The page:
You’ve seen the amazing statistics about Apple apps and how everyday people are finding success writing apps for the iPhone and iPad. Well, the first thing I can tell you is that you are right! Apple’s app store is taking the world by storm (exceeding more than 2 billion downloads). And my suspicion is that this is all just the beginning.
The problem is, how do you go about writing an application? In fact, what do you need before being an application developer? Well, that’s where this article will help you. I’ll provide you with 10 things you need before you start writing your Apple app. Even if you’ve never developed content for a mobile device, or you’re new to software development, you should know that learning how to develop iPhone can be a fun and rewarding experience.
1. Get a Mac OS X computer
To develop apps for iPhone OS, you need a Mac OS X computer running the Xcode tools. Xcode is Apple’s development toolset that provides support for project management, code editing, executable creation, and debugging.
I know many of you may be PC users and some of you may be resistant to the idea of using a Mac. Well, my advice is: give the Mac a try. I have many friends who were once diehard PC users who now they moved to Mac. Why? Because they want to write apps! And once they made the switch, they found the Mac much easier to use and a really nice experience.
2. Download the SDK
Apple distributes an application software development kit (SDK) for iPhone. You will definitely need to download this and read it from front to back. Don’t worry, it’s more complex than it seems. Give it time and you’ll soon be on the bandwagon of app development.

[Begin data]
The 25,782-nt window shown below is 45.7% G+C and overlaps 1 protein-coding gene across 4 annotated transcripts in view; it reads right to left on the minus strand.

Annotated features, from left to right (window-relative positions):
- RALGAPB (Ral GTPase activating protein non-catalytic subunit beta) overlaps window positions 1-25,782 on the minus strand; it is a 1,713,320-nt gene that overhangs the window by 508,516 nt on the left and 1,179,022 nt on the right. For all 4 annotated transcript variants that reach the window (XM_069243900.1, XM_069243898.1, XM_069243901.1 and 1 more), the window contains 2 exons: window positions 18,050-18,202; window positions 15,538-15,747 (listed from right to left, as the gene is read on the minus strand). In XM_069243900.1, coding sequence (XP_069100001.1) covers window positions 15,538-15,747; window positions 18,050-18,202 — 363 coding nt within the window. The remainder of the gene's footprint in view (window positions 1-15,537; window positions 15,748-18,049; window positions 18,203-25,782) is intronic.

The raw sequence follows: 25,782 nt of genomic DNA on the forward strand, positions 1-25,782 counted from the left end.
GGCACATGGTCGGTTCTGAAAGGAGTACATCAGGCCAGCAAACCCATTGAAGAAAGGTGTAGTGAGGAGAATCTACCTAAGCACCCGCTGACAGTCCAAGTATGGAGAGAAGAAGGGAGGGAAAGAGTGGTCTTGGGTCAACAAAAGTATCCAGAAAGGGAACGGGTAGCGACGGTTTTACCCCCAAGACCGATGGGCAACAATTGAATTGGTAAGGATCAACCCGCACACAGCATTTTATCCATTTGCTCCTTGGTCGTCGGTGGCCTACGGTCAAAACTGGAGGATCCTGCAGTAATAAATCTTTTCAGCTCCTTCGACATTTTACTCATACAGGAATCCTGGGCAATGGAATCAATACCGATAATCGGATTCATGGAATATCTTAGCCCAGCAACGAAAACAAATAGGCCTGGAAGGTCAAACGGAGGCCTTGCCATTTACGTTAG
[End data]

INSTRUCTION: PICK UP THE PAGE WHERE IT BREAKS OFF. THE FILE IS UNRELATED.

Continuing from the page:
3. Learn Objective-C
Mac programs are written in Objective-C. Apple also introduced a special abstraction API for Objective-C called Cocoa Touch for iPhone (and iPod Touch) development.
Objective-C will come quite naturally to those who have programmed in C, C++, or Java before. Now, if you’re new to programming, Objective-C might be challenging.
Try to get a basic book on programming before getting into the practical aspects of Objective-C. One of the best books for learning Objective-C is Programming in Objective-C by Stephen G. Kochan. It is not assumed that you have any prior knowledge in this area.
4. Become an Approved Apple Developer
Becoming an approved developer for Apple apps takes some time. Many people do not know this. I heard there is a six month waiting list to be an approved developer. Some have speculated that the wait time may decrease now that interest in the iPhone and iPad has skyrocketed around the world.
Becoming an accepted developer only gets you to the App Store. Of course, that’s the only way to distribute your apps, so it’s a necessary part of the process.
5. Research your application
As with everything related to software development, the goal of your application will be to provide a solution to a set of end users.
Be sure to research your application. It doesn’t make sense to start writing applications that don’t meet the needs of users. A year ago, you could easily write an app that would do something silly (for example, make a fart sound) and expect people to download it. That’s not going to happen anymore. If you want an app that is popular, you have to make it useful.
Typically, in mobile development, your audience is a person on the go. People using mobile apps want to have quick interactions. They absolutely do not want to write a Word document on the go. They want to do useful things with the push of a button or two.